If you want to better understand the lack of gender equality in the workplace, look no further than the recent Pew research on how society views gender differences. Their recent study documents how gender, age, political affiliation, race and level of education dictates what we think about these differences. The attitude Americans have about gender differences shape how women are viewed in the workplace and whether or not women’s ambition to reach leadership positions is supported.
Decades after Men are from Mars, Women from Venus, we, as a society, still wrestle with the question of how our viewpoints about gender are formed. Is it societal or biological? Surprisingly, the answer is not straightforward and it differs widely depending on different demographics.
Men see gender differences in the workplace as mostly biological.
Men and women offer different views on the roles of biology and societal expectations when it comes to gender differences in the workplace. Most people believe that gender does not dictate what men and women are good at in the workplace. Of those who do see a difference, 65% of women say they are mostly based on different expectations society has for men and women, while 35% point to biology. In contrast, about 61% of men who see gender differences in the workplace say they are mostly biological.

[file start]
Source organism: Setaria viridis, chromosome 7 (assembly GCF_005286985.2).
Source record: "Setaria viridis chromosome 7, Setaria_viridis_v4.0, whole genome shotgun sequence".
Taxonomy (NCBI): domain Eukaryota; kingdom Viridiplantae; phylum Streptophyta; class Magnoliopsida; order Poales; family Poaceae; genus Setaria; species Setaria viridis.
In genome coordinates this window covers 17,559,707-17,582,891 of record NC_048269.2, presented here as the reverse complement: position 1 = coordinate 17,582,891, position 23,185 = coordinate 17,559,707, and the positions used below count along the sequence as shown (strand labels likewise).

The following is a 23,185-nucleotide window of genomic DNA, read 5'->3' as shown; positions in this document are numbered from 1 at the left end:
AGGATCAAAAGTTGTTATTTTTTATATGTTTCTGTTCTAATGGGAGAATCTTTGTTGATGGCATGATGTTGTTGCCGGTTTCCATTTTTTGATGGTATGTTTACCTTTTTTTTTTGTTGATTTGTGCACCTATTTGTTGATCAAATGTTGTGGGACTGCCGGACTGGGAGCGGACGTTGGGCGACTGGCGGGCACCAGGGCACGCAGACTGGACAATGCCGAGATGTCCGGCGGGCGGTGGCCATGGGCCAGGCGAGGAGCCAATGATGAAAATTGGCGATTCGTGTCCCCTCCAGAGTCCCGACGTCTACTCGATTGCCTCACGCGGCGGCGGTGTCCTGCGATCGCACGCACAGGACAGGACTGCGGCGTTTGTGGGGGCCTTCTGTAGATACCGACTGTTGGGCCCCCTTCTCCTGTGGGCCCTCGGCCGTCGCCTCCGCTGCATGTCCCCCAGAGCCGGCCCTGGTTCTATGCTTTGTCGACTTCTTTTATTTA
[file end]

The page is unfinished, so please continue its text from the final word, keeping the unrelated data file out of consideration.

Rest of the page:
The belief that the gender differences at work are biological rather than societal can have widespread implications. After all, we can’t argue with biology. Initiatives designed to help advance women will not succeed if the underlying belief of male leadership is that biological differences affect women’s ability to lead.
Americans place a high value on attractiveness for women, leadership and ambition for men.
The most highly valued trait for women was attractiveness (35%), then empathy and nurturing at 30%, with ambition and leadership only 9%. For men, honesty and morality topped the list at 33%, professional/financial success at 23%, and ambition/leadership at 19%.
This data reveals our society’s fixation with women’s physical appearance as well as a lack of support for women’s ambition. In fact, 28% of respondents volunteered that ambition, leadership and assertiveness are traits that women should not have.
Read the full article on Forbes.com.